- Future Publishers
- Enel – Rome-based Utility
- North Yorkshire Council, streetlighting
- Balanced scorecard
- Puma and the six capitals
- Indicative solutions to questions concluding the chapter
The story of Lego turnaround is detailed in the text. There is much more to draw from the case from an innovation perspective. Back in 2011 the CEO, Jørgen Vig Knudstorp, was talking about climate, intellectual property protection, digitalization and users. These are issues that are important for many firms from toy manufacturers to power-station builders.
On climate, Lego has produced its first bricks made from recycled plastic bottles.
The influence of the CEO and leadership can be observed in Jørgen Vig Knudstorp’s interview with Kirsty Walk (Google Zeitgeist)
Future PLC is a publisher of magazines, the kind that used to be picked up at railway stations and newsagents. The industry has been in decline for many years. Future – a publisher of a string of gaming titles – went into turnaround in 2015 on the arrival of a new CEO, Zillah Byng-Thorne. The story of the turnaround was published in the Guardian on 23 August 2021.
The case is a useful illustration of:
- the application of turnaround formula – retrenchment and recovery
- recovery has been to leverage content digitally and then build a revenue model around a digital platform as well as traditional publishing (“specialty media company that owns magazines”)
Recovery has also involved buying titles from other publishers, notably Dennis publishing and TI Media (scale). The company has also purchased GoCompare, a price comparison website (scope).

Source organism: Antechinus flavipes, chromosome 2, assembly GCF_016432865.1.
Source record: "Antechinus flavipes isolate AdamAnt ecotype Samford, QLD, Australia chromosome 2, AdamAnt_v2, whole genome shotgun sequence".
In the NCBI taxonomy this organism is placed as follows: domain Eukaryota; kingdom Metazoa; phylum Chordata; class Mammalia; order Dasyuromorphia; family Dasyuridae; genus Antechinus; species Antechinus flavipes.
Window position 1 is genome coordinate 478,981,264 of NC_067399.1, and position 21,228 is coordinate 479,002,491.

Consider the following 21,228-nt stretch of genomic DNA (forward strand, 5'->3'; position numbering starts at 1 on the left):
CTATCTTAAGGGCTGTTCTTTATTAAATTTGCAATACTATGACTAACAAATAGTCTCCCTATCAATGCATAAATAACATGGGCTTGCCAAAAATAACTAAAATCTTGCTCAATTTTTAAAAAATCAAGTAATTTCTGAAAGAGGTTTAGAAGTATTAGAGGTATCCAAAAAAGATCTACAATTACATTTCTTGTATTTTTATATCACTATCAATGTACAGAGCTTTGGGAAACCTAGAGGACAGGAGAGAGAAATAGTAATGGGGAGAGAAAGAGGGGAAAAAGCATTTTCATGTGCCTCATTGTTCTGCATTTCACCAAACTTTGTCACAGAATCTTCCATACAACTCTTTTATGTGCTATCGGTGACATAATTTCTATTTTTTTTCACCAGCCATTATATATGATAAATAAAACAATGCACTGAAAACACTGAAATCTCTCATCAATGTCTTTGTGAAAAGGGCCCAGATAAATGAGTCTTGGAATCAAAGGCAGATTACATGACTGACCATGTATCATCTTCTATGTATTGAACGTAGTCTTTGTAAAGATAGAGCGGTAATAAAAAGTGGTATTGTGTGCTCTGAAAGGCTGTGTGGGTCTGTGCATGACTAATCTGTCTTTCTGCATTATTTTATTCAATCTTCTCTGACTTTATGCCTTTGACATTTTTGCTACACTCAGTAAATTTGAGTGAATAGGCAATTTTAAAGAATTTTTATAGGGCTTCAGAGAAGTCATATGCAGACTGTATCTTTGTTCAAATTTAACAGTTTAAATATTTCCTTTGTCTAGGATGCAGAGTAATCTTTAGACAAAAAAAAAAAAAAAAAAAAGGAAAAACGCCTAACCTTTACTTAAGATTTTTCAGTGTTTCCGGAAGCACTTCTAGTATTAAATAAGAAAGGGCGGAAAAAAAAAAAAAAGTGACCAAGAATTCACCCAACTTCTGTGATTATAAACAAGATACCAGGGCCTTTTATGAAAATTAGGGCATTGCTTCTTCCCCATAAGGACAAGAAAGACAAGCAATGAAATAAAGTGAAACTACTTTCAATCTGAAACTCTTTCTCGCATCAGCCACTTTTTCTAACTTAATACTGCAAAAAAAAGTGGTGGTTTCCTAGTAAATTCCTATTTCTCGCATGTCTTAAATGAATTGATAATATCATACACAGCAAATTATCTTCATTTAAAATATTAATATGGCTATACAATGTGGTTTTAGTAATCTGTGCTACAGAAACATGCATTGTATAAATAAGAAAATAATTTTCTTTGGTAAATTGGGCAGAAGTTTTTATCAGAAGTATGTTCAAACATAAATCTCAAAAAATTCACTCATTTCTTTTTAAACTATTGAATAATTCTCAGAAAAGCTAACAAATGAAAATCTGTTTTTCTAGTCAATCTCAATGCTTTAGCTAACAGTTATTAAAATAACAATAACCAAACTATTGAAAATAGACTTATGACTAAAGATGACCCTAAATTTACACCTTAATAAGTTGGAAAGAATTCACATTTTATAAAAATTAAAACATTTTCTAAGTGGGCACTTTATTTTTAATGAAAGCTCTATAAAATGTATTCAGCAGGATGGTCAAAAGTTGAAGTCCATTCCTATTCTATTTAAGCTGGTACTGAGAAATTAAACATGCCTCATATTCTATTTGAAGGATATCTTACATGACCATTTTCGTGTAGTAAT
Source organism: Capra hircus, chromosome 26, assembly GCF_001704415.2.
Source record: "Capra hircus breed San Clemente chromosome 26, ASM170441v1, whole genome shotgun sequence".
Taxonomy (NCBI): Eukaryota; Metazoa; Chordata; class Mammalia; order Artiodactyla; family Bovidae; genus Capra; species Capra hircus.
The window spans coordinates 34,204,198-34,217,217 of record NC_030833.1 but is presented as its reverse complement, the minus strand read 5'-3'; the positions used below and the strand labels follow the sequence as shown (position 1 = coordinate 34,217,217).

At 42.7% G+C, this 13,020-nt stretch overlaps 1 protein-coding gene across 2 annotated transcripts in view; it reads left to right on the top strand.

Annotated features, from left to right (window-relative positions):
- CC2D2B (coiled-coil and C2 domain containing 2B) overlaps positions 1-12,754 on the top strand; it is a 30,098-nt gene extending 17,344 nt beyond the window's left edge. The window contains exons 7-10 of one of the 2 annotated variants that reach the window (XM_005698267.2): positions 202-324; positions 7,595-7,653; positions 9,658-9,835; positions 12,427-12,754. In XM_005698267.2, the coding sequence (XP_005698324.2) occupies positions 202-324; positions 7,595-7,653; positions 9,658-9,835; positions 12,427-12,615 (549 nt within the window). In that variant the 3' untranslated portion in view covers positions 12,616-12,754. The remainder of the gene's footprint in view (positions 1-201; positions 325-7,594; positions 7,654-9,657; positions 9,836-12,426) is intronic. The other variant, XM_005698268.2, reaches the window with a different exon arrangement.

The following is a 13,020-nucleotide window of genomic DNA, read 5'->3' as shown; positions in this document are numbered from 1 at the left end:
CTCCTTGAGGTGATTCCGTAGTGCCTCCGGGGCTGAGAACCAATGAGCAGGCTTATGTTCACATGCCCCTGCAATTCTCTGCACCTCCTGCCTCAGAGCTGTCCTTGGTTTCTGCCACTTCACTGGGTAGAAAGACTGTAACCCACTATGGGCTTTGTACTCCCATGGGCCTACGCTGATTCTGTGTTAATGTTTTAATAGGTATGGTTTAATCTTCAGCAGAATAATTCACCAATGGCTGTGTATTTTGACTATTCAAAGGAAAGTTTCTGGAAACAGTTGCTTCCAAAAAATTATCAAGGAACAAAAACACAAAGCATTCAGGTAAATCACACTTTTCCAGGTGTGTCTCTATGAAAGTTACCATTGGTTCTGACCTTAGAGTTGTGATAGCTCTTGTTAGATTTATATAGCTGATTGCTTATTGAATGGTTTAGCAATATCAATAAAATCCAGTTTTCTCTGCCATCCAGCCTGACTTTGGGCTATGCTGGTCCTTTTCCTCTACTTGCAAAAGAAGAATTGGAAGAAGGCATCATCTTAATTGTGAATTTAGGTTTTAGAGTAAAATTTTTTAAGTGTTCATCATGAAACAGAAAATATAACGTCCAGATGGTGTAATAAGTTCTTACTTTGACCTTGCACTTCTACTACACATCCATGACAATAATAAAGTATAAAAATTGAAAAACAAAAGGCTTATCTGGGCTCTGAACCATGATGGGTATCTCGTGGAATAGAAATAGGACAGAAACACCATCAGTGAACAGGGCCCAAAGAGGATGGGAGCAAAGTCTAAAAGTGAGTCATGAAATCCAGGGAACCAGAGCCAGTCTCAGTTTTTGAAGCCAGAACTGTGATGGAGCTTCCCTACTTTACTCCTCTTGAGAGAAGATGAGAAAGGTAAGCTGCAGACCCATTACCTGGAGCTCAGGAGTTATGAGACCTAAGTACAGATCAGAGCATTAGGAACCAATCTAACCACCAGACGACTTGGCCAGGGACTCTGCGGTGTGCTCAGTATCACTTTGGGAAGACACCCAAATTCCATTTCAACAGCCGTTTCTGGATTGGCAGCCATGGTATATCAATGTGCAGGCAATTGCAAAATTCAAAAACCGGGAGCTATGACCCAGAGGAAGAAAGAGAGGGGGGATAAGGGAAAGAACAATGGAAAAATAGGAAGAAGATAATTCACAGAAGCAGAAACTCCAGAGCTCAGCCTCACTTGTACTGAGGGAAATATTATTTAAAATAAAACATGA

There are also some interesting governance issues. Having spectacularly turned-around the publisher, there is a discussion between the CEO and the board about remuneration. How much is she worth?
The turnaround of Microsoft was reported in the Economist of 24 October 2020. Satya Nadella became Microsoft’s third CEO in 2014 and it was certainly the case that Microsoft was “in a ditch” and potentially history rather than the future.
Nadella had other ideas, however. He repositioned the company away from Windows as the core product and replaced it with the cloud-computing arm, Azure. At the time of writing, Microsoft had a market capitalization of $1.6tn.
Azure operates in a market with (and against) Amazon Web Services (AWS), Google Cloud Platform, Oracle and increasingly, Alibaba Cloud and Tencent.
Nadella has streamlined the business units of Microsoft. In 2014 Microsoft was:
- server software
- entertainment (incl. X-Box)
- Search (Bing)
Post 2014 the business units are as follows:
- productivity software and business processes
- personal computing
Azure becomes not only the backbone of Microsoft – a strategic resource that can host (programs, game, ERP systems) and scale-up, it is also a product in its own right. Whilst Office is a standalone product, it is also hosted on Azure ensuring that it maintains its grip on functions like spreadsheets and word processing.
Amazon, however, was the pioneer on cloud computing – it was quick and built an installed base largely without competition. It was – what we call – a first mover (see chapter 8). Microsoft was a second mover (maybe not even a fast second); but it had one advantage. It had Office and Windows that it could integrate and bundle.